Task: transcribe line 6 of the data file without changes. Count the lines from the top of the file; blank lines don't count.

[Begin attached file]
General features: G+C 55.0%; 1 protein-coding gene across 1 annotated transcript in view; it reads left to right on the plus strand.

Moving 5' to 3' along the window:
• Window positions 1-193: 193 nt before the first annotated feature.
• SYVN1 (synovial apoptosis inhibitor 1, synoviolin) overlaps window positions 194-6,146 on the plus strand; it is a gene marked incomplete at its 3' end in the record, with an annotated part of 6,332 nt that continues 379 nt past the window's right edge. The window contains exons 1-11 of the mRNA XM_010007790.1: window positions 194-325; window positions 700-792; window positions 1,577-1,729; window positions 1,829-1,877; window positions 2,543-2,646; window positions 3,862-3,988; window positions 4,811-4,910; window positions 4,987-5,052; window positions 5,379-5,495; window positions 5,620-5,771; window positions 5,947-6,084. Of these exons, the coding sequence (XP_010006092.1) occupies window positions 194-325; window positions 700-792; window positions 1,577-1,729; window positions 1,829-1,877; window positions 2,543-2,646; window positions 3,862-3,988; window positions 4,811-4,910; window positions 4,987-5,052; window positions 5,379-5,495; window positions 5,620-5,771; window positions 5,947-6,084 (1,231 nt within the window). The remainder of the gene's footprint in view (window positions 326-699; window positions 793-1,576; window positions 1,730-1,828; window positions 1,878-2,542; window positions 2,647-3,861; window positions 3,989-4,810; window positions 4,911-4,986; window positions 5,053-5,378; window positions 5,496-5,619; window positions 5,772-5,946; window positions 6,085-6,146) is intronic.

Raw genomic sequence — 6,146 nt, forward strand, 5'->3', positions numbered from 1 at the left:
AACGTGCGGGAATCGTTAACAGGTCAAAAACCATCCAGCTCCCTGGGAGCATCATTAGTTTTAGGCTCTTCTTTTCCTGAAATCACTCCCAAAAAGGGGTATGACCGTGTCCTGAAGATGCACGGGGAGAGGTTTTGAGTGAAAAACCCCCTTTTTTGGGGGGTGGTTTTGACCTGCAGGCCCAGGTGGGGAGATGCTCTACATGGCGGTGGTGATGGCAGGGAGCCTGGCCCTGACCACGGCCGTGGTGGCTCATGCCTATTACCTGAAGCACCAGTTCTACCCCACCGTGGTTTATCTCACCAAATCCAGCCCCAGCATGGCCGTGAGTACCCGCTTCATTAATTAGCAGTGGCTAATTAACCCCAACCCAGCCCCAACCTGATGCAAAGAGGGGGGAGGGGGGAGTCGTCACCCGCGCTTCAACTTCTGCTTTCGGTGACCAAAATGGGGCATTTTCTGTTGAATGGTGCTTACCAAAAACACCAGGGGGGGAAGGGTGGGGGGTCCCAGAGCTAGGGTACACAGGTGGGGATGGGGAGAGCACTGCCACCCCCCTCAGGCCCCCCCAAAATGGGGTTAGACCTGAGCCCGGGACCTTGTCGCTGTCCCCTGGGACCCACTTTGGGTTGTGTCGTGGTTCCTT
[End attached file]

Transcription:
AACGTGCGGGAATCGTTAACAGGTCAAAAACCATCCAGCTCCCTGGGAGCATCATTAGTTTTAGGCTCTTCTTTTCCTGAAATCACTCCCAAAAAGGGGTATGACCGTGTCCTGAAGATGCACGGGGAGAGGTTTTGAGTGAAAAACCCCCTTTTTTGGGGGGTGGTTTTGACCTGCAGGCCCAGGTGGGGAGATGCTCTACATGGCGGTGGTGATGGCAGGGAGCCTGGCCCTGACCACGGCCGTGGTGGCTCATGCCTATTACCTGAAGCACCAGTTCTACCCCACCGTGGTTTATCTCACCAAATCCAGCCCCAGCATGGCCGTGAGTACCCGCTTCATTAATTAGCAGTGGCTAATTAACCCCAACCCAGCCCCAACCTGATGCAAAGAGGGGGGAGGGGGGAGTCGTCACCCGCGCTTCAACTTCTGCTTTCGGTGACCAAAATGGGGCATTTTCTGTTGAATGGTGCTTACCAAAAACACCAGGGGGGGAAGGGTGGGGGGTCCCAGAGCTAGGGTACACAGGTGGGGATGGGGAGAGCACTGCCACCCCCCTCAGGCCCCCCCAAAATGGGGTTAGACCTGAGCCCGGGACCTTGTCGCTGTCCCCTGGGACCCACTTTGGGTTGTGTCGTGGTTCCTT